Courtesy – Raj Rewal Associates

The vehicular network was completely restricted and parking services were only employed for houses which occupied over 70 square meter units. However, the pedestrian had the opportunity to peruse the area vertically through external staircases and horizontally through connecting corridors. The residents also had the services of overhead tanks, garbage disposal, drainage systems, and proper sanitation. Hollow concrete blocks were used to make the buildings along with the mortar (sand, lime, and cement). Handmade terracotta tiles and rough granite stones were used with exposed plasterwork. 

Courtesy – The Archi Blog

Raj Rewal Asian Games Village

The Asian Games Village is one of Raj Rewal famous works. It was built in New Delhi in 1982 to serve as the housing for the athletes competing in the games. These units were later sold to the general public. The urban pattern of low-rise, high-density development represents the typical Indian ‘mohalla.’ The Asian Games village saw cluster formations, suitable for the Indian climate with varying scales and elements. This resulted in a type-based design brief for 500 units on a 35-acre plot. The idea is to link open spaces, commercial and recreational areas, clusters, and narrow, shaded pedestrian streets, evoking a sense of enclosure and continuity.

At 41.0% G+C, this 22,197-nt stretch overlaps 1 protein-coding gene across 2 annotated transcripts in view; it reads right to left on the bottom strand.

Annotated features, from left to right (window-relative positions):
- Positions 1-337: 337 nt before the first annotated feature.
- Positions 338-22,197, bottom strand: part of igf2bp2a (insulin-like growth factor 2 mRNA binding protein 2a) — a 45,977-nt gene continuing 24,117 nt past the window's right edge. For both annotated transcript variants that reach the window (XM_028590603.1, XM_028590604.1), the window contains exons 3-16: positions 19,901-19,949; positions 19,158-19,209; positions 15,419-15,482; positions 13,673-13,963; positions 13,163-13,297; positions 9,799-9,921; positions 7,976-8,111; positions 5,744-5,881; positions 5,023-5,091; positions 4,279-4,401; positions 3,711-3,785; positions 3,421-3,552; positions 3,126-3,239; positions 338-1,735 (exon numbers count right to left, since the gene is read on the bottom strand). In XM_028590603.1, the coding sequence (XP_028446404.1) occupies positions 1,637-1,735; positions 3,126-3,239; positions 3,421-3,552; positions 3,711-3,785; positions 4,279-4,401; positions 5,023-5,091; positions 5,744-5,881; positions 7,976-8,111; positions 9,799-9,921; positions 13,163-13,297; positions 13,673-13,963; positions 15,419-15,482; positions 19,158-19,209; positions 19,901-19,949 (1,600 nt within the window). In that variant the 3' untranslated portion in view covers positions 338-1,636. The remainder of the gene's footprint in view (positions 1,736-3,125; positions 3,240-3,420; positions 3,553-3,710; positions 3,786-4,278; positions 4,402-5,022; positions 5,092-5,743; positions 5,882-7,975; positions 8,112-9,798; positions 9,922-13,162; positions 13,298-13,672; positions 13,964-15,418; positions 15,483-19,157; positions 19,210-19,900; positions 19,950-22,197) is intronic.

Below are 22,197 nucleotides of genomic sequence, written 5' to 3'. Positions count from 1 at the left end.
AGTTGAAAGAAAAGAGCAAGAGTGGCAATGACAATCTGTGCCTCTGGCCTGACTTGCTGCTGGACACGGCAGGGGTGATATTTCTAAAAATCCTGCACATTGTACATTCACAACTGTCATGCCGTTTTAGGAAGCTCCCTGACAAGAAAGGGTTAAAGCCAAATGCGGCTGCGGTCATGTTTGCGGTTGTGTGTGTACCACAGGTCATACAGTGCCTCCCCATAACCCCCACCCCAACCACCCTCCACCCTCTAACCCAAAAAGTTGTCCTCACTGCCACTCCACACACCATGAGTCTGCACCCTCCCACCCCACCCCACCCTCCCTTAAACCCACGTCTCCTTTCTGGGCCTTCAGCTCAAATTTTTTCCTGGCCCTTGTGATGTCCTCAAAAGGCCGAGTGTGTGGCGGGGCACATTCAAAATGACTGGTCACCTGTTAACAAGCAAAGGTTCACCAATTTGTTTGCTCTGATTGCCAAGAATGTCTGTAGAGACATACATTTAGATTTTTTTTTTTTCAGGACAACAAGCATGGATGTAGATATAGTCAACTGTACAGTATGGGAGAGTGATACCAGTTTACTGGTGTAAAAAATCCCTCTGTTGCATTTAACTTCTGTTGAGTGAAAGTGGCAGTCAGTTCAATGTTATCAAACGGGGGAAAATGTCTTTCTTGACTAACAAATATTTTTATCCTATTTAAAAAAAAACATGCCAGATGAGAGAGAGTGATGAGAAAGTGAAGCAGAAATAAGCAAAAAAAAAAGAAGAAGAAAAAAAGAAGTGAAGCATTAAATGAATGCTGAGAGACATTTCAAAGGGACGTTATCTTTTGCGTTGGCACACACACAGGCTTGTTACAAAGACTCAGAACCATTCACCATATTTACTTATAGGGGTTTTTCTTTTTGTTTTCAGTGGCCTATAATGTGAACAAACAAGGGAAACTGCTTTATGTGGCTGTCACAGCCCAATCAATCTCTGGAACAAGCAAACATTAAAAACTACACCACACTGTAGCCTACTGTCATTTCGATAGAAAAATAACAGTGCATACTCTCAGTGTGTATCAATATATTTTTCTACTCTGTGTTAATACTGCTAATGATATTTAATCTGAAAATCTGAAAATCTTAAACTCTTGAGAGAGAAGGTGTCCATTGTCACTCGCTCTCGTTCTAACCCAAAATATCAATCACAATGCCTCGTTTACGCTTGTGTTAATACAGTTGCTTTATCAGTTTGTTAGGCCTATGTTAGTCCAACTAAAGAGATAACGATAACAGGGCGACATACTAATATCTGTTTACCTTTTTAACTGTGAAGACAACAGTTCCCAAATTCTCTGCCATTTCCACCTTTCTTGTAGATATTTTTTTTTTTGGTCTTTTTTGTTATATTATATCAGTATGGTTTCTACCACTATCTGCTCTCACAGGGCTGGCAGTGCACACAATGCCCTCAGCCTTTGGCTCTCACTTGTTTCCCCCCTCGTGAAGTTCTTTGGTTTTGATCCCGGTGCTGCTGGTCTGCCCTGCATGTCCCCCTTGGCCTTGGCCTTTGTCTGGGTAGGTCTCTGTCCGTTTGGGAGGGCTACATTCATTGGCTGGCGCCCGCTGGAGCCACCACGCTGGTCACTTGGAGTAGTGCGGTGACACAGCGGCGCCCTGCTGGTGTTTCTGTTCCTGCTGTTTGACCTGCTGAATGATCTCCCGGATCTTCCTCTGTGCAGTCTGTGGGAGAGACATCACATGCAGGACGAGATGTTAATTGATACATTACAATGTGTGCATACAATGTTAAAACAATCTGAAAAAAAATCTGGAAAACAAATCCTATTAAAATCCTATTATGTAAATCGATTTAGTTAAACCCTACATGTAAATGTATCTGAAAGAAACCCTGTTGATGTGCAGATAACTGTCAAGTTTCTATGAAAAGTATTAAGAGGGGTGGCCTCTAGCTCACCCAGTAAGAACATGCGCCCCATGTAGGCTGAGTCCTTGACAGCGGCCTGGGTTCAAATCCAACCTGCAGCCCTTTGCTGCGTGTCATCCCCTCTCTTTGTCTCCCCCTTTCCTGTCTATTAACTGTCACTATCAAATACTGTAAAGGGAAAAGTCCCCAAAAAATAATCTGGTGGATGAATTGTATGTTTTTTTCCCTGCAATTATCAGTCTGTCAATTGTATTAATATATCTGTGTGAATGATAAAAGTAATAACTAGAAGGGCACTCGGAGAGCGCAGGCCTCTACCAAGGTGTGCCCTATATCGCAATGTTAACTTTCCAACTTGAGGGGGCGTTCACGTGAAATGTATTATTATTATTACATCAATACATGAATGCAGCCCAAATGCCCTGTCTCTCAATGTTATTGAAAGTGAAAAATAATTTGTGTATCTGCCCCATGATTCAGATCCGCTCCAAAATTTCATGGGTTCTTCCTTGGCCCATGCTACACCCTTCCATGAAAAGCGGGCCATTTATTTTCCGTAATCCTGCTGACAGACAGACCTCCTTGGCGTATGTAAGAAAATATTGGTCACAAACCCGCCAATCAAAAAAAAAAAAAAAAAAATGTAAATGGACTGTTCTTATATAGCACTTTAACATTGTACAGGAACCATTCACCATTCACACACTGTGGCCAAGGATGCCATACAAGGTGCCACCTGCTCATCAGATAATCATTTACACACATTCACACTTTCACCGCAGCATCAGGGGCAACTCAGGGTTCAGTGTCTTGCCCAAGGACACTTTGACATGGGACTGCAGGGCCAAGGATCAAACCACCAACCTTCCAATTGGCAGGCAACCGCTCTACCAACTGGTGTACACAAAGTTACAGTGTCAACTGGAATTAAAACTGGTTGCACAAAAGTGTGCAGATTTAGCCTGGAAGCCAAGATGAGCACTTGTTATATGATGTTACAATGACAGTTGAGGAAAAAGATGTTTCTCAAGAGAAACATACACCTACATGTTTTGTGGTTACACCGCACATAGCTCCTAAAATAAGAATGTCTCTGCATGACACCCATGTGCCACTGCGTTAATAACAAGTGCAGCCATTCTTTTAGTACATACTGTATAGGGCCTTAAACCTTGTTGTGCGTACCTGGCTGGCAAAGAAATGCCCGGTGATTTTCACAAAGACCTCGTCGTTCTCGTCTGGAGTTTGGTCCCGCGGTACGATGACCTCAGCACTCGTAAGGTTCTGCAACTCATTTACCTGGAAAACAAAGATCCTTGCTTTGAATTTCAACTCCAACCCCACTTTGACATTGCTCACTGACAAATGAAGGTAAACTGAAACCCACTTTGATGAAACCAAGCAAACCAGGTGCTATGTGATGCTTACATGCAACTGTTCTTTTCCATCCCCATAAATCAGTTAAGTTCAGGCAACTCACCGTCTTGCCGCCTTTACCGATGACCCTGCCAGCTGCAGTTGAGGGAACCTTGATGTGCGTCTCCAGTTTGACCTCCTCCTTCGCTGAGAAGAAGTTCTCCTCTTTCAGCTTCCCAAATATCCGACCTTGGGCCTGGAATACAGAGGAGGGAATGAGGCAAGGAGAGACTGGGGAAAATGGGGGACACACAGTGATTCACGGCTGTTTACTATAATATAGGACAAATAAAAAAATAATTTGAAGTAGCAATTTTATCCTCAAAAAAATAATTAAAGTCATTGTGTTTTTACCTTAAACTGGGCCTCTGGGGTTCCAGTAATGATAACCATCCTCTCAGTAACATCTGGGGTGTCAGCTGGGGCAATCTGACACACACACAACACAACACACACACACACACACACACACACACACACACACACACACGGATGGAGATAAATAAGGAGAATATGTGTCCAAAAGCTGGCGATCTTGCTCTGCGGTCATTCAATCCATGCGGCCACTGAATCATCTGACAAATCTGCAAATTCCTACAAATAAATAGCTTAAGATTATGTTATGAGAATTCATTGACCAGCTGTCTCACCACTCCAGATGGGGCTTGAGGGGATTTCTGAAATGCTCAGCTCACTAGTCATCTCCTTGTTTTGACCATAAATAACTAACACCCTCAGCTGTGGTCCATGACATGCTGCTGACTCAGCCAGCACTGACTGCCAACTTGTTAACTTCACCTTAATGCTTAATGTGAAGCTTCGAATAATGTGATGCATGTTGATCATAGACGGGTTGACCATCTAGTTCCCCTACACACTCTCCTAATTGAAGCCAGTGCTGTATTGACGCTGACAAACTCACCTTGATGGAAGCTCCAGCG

Courtesy – Raj Rewal Associates

The Raj Rewal Asian Games Village may be seen as a ‘theatre of the street,’ created using a combination of streets and squares, where people can interact with one another outside of their immediate neighbourhoods. The cul-de-sac parking squares are connected to the peripheral roads, making way for separate garages, affixed to the apartment buildings. The 500 housing units included 300 apartments spread across two to four-story buildings and 200 standalone townhouses, with three variations of each unit type. The layout’s central spline is set aside for streets and pedestrian courts in different clusters. Almost eighty per cent of the units have access to parking squares and pedestrian enclosures.

Courtesy – Dome Home – MIT Library

Image Courtesy – The Economic Times